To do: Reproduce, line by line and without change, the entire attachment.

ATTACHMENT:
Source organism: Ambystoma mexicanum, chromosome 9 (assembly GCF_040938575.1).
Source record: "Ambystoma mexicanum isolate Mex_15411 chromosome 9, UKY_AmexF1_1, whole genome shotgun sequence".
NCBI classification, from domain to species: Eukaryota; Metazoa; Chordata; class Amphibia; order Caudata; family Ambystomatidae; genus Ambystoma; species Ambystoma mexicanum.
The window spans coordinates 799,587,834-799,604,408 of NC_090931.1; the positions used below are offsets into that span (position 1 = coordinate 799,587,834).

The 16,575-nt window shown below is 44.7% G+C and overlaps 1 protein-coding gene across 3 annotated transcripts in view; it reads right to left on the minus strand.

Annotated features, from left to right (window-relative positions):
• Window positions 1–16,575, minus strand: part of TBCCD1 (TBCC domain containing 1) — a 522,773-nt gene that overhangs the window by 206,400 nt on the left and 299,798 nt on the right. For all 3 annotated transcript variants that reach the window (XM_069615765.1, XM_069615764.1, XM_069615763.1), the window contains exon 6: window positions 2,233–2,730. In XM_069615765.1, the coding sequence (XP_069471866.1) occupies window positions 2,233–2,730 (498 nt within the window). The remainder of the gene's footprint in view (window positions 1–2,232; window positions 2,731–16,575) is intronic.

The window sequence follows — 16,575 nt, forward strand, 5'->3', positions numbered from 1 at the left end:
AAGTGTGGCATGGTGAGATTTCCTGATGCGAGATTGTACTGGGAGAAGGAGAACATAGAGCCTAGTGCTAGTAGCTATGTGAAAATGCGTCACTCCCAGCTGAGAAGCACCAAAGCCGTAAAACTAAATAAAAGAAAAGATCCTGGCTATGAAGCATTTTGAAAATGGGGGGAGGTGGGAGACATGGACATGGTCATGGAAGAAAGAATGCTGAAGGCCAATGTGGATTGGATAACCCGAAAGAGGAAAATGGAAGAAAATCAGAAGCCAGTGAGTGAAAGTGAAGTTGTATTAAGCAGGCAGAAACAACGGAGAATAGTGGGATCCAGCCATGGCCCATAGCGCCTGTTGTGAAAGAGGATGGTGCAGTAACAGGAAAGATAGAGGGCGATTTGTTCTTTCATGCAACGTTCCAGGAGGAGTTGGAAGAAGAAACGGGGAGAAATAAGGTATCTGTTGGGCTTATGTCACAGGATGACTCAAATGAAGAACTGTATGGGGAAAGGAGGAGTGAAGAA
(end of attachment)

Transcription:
Source organism: Ambystoma mexicanum, chromosome 9 (assembly GCF_040938575.1).
Source record: "Ambystoma mexicanum isolate Mex_15411 chromosome 9, UKY_AmexF1_1, whole genome shotgun sequence".
NCBI classification, from domain to species: Eukaryota; Metazoa; Chordata; class Amphibia; order Caudata; family Ambystomatidae; genus Ambystoma; species Ambystoma mexicanum.
The window spans coordinates 799,587,834-799,604,408 of NC_090931.1; the positions used below are offsets into that span (position 1 = coordinate 799,587,834).

The 16,575-nt window shown below is 44.7% G+C and overlaps 1 protein-coding gene across 3 annotated transcripts in view; it reads right to left on the minus strand.

Annotated features, from left to right (window-relative positions):
• Window positions 1–16,575, minus strand: part of TBCCD1 (TBCC domain containing 1) — a 522,773-nt gene that overhangs the window by 206,400 nt on the left and 299,798 nt on the right. For all 3 annotated transcript variants that reach the window (XM_069615765.1, XM_069615764.1, XM_069615763.1), the window contains exon 6: window positions 2,233–2,730. In XM_069615765.1, the coding sequence (XP_069471866.1) occupies window positions 2,233–2,730 (498 nt within the window). The remainder of the gene's footprint in view (window positions 1–2,232; window positions 2,731–16,575) is intronic.

The window sequence follows — 16,575 nt, forward strand, 5'->3', positions numbered from 1 at the left end:
AAGTGTGGCATGGTGAGATTTCCTGATGCGAGATTGTACTGGGAGAAGGAGAACATAGAGCCTAGTGCTAGTAGCTATGTGAAAATGCGTCACTCCCAGCTGAGAAGCACCAAAGCCGTAAAACTAAATAAAAGAAAAGATCCTGGCTATGAAGCATTTTGAAAATGGGGGGAGGTGGGAGACATGGACATGGTCATGGAAGAAAGAATGCTGAAGGCCAATGTGGATTGGATAACCCGAAAGAGGAAAATGGAAGAAAATCAGAAGCCAGTGAGTGAAAGTGAAGTTGTATTAAGCAGGCAGAAACAACGGAGAATAGTGGGATCCAGCCATGGCCCATAGCGCCTGTTGTGAAAGAGGATGGTGCAGTAACAGGAAAGATAGAGGGCGATTTGTTCTTTCATGCAACGTTCCAGGAGGAGTTGGAAGAAGAAACGGGGAGAAATAAGGTATCTGTTGGGCTTATGTCACAGGATGACTCAAATGAAGAACTGTATGGGGAAAGGAGGAGTGAAGAA